Firearm or rifle 2 to be boresighted is first placed within support 11 as illustrated in FIG. 2 before the boresighting apparatus is installed thereon. Light source assembly 24 is then operatively positioned within receiver 20 and chamber end 14 by inserting extension 30 into chamber end 14. In those firearms having a chamber integral with the barrel, chamber end 14 comprises the chamber; in those firearms wherein the chamber is not integral with the barrel, chamber end 14 comprises the rear end of the bore. Muzzle insert 26 is inserted within muzzle end 16 of barrel 12. As noted above, both extension 30 of assembly 24 and neck 76 of insert assembly 26 are dimensioned to be closely received within the firearm. Consequently, bore 36 is concentrically positioned within the rear or chamber end 14, and aperture 52 is concentrically positioned within muzzle end 16. Light source 40 is then actuated to direct a collimated beam of light from the light source through extension 28 to mirror 34. In the preferred embodiment, the collimated beam has a diameter of approximately 0.090 inch such that the beam does not contact the interior diameter of either extension 28 or 30. The beam is reflected off mirror 34 and through extension 30 such that the beam exiting assembly 24 through light outlet 37 is concentrically positioned within firearm bore 38.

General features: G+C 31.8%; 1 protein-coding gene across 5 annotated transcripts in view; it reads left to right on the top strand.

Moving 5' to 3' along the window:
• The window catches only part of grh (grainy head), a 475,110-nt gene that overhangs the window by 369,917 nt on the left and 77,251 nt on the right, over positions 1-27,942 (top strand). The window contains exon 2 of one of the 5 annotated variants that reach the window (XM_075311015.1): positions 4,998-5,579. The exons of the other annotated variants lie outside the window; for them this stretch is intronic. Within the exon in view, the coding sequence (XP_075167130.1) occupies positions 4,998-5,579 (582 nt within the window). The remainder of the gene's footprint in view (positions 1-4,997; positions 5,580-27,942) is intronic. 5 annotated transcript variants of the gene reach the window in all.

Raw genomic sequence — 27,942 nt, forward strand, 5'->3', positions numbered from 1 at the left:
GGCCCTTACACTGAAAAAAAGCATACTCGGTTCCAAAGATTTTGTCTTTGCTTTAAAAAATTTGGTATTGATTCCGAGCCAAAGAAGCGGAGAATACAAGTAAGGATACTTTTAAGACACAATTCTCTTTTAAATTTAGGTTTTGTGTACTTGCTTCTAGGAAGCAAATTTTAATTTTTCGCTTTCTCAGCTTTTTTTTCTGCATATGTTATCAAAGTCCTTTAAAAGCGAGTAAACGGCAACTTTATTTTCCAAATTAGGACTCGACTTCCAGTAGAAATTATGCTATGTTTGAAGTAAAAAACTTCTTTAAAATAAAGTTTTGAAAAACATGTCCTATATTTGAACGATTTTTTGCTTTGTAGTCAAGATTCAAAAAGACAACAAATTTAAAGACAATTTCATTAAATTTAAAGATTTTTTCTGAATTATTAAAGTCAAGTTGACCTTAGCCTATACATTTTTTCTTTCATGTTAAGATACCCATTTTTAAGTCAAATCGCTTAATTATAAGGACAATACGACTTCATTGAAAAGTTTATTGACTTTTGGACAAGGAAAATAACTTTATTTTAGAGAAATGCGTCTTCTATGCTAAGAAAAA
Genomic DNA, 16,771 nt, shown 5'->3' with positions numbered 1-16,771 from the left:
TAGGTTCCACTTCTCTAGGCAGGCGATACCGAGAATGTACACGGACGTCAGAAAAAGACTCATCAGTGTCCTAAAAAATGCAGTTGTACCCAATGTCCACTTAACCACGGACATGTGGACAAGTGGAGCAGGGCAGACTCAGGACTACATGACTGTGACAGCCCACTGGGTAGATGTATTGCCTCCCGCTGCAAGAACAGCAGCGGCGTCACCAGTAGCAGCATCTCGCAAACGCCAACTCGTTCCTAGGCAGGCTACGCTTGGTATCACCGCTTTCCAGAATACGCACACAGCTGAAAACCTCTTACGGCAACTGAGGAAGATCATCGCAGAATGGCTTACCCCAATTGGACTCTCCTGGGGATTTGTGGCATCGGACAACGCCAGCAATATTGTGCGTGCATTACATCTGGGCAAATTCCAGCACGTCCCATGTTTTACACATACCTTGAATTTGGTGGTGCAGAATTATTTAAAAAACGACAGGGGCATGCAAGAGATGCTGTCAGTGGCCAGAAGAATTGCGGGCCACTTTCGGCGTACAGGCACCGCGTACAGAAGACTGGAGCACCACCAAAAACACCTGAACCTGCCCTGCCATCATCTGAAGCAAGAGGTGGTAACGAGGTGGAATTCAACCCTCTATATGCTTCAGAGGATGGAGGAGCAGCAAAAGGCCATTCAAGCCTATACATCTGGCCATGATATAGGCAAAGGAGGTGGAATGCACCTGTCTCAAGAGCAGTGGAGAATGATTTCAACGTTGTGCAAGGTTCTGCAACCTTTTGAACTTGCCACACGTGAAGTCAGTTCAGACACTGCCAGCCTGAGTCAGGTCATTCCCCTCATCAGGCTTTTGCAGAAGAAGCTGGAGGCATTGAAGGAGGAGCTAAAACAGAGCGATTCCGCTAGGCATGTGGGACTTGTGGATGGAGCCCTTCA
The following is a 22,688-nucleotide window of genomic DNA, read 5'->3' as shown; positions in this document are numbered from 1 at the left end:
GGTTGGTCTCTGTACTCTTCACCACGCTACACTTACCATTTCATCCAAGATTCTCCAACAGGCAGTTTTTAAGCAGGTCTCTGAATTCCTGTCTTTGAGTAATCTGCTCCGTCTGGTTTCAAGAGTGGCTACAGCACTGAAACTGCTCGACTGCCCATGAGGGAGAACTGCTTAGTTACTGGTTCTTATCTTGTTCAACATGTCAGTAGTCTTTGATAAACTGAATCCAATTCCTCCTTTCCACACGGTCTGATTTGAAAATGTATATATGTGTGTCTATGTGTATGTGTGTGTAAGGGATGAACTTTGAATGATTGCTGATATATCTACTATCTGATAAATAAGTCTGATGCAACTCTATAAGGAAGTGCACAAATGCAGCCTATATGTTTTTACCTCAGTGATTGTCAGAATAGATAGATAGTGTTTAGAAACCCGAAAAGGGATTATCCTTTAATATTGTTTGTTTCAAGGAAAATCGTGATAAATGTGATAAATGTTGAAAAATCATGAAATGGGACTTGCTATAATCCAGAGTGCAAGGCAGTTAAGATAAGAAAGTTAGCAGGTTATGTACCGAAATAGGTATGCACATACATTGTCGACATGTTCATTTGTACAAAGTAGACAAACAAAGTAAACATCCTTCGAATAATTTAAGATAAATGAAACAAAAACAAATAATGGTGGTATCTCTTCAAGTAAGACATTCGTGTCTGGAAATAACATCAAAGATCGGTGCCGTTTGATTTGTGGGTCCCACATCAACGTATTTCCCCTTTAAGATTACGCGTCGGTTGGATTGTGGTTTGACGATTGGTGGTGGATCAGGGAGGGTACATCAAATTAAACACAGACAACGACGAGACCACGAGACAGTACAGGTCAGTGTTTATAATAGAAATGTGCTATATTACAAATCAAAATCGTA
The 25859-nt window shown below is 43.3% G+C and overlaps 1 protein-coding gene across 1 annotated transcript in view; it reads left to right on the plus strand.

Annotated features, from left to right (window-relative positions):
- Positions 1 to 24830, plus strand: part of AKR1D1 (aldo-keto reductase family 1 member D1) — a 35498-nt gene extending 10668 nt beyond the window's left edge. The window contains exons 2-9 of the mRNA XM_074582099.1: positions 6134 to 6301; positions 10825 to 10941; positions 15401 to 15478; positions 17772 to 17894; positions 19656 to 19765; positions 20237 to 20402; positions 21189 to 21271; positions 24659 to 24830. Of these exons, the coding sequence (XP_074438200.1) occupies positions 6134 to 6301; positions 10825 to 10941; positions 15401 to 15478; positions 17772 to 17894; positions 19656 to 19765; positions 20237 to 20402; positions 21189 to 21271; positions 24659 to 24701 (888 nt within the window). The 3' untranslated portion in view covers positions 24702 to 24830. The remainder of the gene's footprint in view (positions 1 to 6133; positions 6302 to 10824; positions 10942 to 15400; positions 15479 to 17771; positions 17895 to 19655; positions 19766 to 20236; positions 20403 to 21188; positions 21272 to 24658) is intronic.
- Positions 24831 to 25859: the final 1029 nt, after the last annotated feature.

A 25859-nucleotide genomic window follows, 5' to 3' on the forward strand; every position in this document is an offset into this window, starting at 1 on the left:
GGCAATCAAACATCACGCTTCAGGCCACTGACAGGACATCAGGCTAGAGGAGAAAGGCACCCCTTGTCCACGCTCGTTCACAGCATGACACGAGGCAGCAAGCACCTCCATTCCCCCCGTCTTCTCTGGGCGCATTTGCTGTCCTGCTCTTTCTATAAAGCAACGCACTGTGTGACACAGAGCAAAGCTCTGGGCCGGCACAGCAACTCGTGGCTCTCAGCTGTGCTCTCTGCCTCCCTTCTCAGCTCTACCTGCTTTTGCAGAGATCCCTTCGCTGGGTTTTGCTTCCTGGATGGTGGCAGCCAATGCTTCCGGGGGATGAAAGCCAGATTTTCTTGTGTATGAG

The beam 54 exiting assembly 24 is directed onto translucent material 46 (FIGS. 8 and 9) and is visible through circular segments 86. Assembly 24 is then manipulated as necessary such that collimated beam 54 is concentric with target aperture 52 as illustrated in FIG. 8 by noting the orientation of the collimated beam with respect to circular segments 86. Typically, beam 54 is adjusted by manipulating light source 40 within laser mount 68, because extension 30 fits sufficiently closely within bore 38 to prevent significant alteration of the angle of mirror 34 with respect to the bore. After beam 54 has been concentrically aligned with aperture 52 as illustrated in FIG. 8, the beam is coaxially aligned within bore 38. Therefore, the portion 55 of beam 54 exiting the firearm through aperture 52 is a coaxial imaginary extension of the bore. Beam 55 is then directed at a target 88 to create light spot 90. Scope 22 is then adjusted as necessary to be focused in a desired relation to spot 90. Preferably, ammunition statistics are consulted to determine the rise or drop of a particular projectile between firearm 10 and target 88 such that the scope 22 is adjusted to compensate for this rise or drop.